Spokane needs updates to maintain graduates

I am making my way downtown, walking fast—but it is not because I am homebound. It is getting dark and I feel the need to get back to my car before I get mugged. It may be normal to fear crime while spending time in any city’s downtown, but this is Spokane, “the city with the small town feel.”  Certain changes need to happen soon, lest  it will be known as “the city with the ghost town feel.”

Spokane’s downtown needs a major overhaul if it wants to keep its college graduates around for long after graduation. As of now, the city is not properly designed to receive the annual influx of graduates from schools including Gonzaga University, Whitworth University and Spokane Community College. Even nearby Eastern Washington University, along with other smaller technical programs, contribute to the wave of fresh-off-the-campus citizens.

The majority of people graduating from college do not stick around the area. Some of the reasons include, but are not limited to, a lack of job opportunities, safety, recreation, transportation and living accommodations.

Some may counter by saying, “Spokane is not Seattle. If you want city living, go to the west side.” I would agree; Spokane should not try to be Seattle, which has enough of its own problems.

But consider this: college graduates need jobs, which means companies need to be available. Even more so, graduates need companies located near their college to help with a smooth transition. Cities often have the highest concentration of businesses, especially companies that recruit college graduates.

Cities must also host the proper amenities to make it worthwhile to live where one wants to work. Easier transportation for foot traffic or by motor (such as bus, train or metro), apartments and other living accommodations located near work, proper places to take clients while they are in town and activities to do to during downtime are also staples of a successful city.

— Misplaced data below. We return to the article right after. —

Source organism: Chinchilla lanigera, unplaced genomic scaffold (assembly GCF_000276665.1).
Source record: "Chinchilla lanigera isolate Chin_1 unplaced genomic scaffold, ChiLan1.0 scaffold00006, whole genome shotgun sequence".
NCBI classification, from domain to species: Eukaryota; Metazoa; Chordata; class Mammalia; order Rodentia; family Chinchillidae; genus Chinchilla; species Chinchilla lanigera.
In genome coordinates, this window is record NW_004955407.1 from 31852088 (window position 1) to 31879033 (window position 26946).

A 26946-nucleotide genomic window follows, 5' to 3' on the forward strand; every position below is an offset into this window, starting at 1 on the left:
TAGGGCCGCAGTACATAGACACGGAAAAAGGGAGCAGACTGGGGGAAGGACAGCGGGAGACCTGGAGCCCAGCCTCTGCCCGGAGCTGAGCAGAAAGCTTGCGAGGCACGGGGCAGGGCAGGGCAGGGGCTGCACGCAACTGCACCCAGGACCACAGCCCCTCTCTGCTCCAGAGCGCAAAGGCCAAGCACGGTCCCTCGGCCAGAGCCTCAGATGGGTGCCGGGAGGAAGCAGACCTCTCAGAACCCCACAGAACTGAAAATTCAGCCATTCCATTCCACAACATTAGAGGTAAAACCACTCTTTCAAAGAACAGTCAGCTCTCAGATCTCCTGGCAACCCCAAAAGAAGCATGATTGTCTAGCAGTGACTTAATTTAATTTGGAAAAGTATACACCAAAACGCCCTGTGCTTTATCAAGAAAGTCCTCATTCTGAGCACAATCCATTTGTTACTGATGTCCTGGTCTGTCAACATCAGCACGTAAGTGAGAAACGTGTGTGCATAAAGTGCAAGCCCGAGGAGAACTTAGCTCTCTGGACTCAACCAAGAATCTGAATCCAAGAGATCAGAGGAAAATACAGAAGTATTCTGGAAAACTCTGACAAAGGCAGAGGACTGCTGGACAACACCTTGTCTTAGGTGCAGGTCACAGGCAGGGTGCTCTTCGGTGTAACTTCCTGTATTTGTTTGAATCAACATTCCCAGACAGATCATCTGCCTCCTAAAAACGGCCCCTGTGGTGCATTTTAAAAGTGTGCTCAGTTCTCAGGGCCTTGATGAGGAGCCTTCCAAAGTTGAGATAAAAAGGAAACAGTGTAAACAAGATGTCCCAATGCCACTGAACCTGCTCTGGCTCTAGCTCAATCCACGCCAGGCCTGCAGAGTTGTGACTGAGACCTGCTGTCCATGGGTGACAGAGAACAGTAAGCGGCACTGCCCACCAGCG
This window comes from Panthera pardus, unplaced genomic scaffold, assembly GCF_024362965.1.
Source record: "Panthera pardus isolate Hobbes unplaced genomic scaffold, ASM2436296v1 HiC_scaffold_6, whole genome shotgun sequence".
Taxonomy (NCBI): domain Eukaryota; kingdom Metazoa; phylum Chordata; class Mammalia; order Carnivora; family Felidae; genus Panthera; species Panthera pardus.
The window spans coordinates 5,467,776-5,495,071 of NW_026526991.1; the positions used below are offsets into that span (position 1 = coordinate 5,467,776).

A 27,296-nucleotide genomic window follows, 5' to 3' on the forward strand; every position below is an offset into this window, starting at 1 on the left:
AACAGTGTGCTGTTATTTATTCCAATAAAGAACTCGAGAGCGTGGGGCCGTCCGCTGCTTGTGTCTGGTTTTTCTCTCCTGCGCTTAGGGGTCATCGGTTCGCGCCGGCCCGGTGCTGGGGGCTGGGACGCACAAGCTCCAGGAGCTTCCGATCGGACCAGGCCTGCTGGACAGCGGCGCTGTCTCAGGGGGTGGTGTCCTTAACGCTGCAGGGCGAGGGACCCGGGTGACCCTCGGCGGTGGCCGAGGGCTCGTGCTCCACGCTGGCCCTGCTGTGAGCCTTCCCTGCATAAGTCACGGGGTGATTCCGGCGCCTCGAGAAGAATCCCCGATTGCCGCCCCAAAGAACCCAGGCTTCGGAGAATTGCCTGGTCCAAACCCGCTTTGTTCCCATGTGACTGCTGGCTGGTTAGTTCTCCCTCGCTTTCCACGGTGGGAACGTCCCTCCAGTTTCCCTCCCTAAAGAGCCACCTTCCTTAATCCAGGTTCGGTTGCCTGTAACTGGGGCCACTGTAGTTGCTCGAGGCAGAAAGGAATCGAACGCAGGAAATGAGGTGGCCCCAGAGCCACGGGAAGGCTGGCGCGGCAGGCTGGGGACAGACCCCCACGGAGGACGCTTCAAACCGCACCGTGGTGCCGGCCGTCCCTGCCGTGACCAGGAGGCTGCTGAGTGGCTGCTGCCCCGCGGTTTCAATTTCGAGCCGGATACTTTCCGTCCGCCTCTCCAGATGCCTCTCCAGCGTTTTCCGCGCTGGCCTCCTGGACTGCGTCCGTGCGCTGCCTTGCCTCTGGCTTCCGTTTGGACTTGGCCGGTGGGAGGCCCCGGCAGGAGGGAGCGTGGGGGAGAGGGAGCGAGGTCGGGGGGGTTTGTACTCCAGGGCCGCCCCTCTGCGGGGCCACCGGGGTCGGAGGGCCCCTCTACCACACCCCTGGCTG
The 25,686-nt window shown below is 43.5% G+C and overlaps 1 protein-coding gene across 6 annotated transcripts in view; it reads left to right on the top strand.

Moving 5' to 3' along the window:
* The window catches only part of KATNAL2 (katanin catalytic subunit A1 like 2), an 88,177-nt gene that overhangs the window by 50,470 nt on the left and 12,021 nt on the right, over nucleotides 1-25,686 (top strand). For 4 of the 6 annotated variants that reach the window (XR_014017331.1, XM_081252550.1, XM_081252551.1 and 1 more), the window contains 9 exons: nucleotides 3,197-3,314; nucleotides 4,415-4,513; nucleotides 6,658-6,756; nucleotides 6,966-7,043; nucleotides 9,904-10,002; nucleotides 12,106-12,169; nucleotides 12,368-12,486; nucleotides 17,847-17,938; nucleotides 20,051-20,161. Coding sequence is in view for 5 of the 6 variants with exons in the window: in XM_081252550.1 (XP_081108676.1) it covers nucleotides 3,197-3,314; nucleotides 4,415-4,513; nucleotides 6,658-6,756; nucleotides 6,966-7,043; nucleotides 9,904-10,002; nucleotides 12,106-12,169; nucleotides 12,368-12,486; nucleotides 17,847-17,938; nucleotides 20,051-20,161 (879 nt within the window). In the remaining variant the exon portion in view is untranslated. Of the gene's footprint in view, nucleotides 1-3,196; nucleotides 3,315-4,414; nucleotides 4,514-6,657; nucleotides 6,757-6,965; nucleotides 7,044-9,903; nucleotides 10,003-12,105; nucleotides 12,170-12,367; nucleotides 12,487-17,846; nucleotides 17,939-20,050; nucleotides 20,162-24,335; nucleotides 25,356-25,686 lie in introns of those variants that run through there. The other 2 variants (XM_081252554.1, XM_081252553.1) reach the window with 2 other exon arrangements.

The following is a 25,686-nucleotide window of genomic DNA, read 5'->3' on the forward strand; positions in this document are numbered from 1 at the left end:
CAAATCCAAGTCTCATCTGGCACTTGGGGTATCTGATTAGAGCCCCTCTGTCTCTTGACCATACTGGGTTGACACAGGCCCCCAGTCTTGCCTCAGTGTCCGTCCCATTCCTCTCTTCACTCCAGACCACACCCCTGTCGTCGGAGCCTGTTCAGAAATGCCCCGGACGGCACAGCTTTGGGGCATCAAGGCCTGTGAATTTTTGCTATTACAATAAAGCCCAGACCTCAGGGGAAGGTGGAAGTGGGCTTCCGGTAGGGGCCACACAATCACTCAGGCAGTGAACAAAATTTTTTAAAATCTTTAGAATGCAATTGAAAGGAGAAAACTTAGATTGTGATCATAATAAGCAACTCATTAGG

Within the last year, Spokane has taken measures to become a safer community, such as cracking down on violent crimes.

“Violent crimes, such as murder or robbery, have dropped by about 4.9 percent compared to 2012,” Jacob Jones of The Inlander said.

Police are now working on the rising property crime rates. Last year, the city hired a new police chief, who is making progress through interdepartmental shake-ups, Jones said.

However, safety is just a basic necessity. The city needs to be worthwhile as a whole for college graduates to stay. The rewards of Spokane’s downtown do not outweigh the risks. The city needs to emphasize becoming a friendly place for developing companies.

Let the suburbs remain residential, but there is no denying that downtown needs to become a more welcoming environment, one without block after block of empty buildings.

Downtown will thrive if it makes efforts to offer city housing, proper downtown structuring and strong entertainment draws. It needs to develop into a place that college graduates can feel excited about landing after the flurry of university is over.

Claire Hunter Columnist

Contact Claire Hunter at chunter15@my.whitworth.edu

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